Protect Your Children With Vaccination

| October 17, 2012

By BELINDA STIVERS
Your Voice Contributor

Belinda Stivers.

Belinda Stivers.

The Centers for Disease Control and Prevention just issued their latest national vaccination rates for adolescents, and Kentucky parents should take note. As of last year, only 55 percent of adolescents in Kentucky have been vaccinated against meningococcal disease, which includes meningitis.

Meningitis is a rare but potentially fatal disease, and may be prevented through vaccination. Public health officials recommend meningococcal vaccination for adolescents starting at age 11 or 12, with a booster dose by 18 years of age to help protect teens during the years they’re at greatest risk of infection. Kentucky’s vaccination rates have improved from last year; however, this recent report shows that they still fall short of public health goals, and this means that too many teens remain vulnerable to meningitis.

I joined the Voices of Meningitis campaign to educate parents about the importance of vaccination so that we can help prevent this disease from striking Louisville-area families. We’ve been spreading the word within communities that vaccination is the most effective way to help prevent meningitis and keep them protected during the years they’re at greatest risk.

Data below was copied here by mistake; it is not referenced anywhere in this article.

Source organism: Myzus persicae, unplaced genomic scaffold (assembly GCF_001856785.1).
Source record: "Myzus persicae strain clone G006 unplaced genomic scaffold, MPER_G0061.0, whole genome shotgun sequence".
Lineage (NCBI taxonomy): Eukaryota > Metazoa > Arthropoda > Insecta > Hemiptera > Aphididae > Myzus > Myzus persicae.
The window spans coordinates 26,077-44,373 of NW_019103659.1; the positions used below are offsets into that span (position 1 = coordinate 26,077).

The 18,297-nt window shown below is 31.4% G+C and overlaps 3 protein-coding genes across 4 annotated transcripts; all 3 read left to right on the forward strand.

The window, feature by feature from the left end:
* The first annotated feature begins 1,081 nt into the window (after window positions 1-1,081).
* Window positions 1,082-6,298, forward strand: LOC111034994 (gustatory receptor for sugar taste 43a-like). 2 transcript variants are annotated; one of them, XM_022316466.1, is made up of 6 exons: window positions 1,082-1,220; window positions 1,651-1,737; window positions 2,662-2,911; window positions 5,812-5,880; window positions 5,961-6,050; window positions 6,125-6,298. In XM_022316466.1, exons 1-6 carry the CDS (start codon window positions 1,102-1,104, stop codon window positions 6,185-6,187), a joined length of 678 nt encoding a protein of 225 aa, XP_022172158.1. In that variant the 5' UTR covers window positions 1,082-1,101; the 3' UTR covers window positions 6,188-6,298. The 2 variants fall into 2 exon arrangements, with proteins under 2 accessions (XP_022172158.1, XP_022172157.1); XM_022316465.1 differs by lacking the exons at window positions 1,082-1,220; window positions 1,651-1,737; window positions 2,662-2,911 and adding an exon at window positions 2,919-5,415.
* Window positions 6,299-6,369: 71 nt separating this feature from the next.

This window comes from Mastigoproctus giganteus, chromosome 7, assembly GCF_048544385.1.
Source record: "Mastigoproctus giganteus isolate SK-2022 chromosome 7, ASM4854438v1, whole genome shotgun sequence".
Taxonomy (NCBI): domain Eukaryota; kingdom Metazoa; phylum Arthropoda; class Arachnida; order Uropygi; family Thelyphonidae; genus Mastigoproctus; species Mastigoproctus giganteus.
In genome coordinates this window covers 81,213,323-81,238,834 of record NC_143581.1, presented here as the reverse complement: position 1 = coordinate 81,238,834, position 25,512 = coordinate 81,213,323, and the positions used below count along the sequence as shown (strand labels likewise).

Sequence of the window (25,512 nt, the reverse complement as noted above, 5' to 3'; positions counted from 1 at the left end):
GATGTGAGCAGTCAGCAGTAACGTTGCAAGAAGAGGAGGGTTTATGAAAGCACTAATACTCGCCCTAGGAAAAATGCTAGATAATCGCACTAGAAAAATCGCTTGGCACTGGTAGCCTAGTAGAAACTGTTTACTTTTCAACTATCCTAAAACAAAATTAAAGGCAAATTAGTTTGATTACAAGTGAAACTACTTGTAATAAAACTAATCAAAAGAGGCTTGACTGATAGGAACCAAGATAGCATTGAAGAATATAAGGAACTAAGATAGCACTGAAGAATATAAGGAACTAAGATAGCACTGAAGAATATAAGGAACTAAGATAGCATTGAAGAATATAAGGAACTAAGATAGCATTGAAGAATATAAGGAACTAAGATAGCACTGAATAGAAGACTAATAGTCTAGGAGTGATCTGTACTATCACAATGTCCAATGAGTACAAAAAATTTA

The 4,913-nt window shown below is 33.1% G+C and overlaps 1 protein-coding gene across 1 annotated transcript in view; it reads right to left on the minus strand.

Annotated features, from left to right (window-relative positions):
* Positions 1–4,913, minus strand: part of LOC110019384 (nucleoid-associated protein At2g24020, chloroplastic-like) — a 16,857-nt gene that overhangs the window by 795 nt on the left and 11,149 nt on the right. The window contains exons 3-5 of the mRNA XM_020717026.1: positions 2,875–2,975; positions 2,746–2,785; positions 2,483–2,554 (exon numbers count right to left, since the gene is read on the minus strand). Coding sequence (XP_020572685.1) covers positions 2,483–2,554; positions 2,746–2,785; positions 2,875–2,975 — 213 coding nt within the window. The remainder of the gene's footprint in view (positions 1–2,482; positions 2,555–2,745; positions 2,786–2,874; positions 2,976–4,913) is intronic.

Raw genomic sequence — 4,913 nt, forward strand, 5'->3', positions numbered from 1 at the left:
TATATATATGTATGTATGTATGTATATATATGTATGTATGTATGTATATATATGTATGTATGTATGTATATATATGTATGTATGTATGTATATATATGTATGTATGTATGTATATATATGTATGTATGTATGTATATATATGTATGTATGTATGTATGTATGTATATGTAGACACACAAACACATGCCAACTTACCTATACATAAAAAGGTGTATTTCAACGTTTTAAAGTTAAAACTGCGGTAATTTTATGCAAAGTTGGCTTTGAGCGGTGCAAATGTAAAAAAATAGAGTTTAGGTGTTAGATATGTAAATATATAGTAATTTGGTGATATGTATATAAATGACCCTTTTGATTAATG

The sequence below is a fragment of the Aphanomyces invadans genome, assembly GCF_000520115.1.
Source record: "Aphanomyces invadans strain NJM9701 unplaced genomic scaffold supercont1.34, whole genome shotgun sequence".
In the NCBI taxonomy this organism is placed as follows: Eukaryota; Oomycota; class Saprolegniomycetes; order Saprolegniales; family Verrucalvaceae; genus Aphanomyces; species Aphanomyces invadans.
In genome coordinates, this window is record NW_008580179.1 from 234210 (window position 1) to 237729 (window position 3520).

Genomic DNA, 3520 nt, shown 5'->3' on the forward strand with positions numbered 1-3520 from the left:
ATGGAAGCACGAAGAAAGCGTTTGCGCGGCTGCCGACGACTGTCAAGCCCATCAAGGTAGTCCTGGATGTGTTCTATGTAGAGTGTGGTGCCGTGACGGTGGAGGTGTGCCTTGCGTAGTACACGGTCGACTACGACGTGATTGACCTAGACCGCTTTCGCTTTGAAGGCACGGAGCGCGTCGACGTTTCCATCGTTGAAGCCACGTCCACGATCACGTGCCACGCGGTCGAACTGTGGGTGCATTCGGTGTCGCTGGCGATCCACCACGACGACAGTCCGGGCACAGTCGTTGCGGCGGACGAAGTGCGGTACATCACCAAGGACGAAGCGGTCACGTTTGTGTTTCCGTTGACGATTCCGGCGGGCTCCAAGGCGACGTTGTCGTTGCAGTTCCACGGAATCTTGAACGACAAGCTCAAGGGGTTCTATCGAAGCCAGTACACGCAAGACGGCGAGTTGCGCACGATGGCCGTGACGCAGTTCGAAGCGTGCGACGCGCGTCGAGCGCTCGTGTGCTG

Our message to parents is simple: meningitis may be rare, but it can take a child’s life in just one day, and the most effective way to help protect your preteens and teens from the disease is by getting them vaccinated – today.

In fact, vaccination is especially important this time of year because common activities that go hand-in-hand with adolescents who attend summer camp and school, such as sharing utensils and drinking glasses, living in close quarters and even kissing, increase a child’s risk of contracting meningitis – a risk that may be minimized if the child is vaccinated.

Regarding cost of vaccination, most private health insurance carriers cover meningococcal vaccination, and for eligible families who don’t have insurance, the vaccine is available for free or at low cost through the federal Vaccines for Children program. Ask your child’s school nurse, health care provider or local public health department for more information.

Vaccination is the most effective way to help prevent meningitis. I am committed to educating about the importance of immunization to help boost our rates, and my fellow school nurses across the country are doing the same.

For more information on meningitis and vaccination, visit www.VoicesOfMeningitis.org or join the conversation on Facebook.

 Belinda Stivers, RN, MSN is a registered nurse in the Kentucky School Nurses Association (KSNA) in Louisville.

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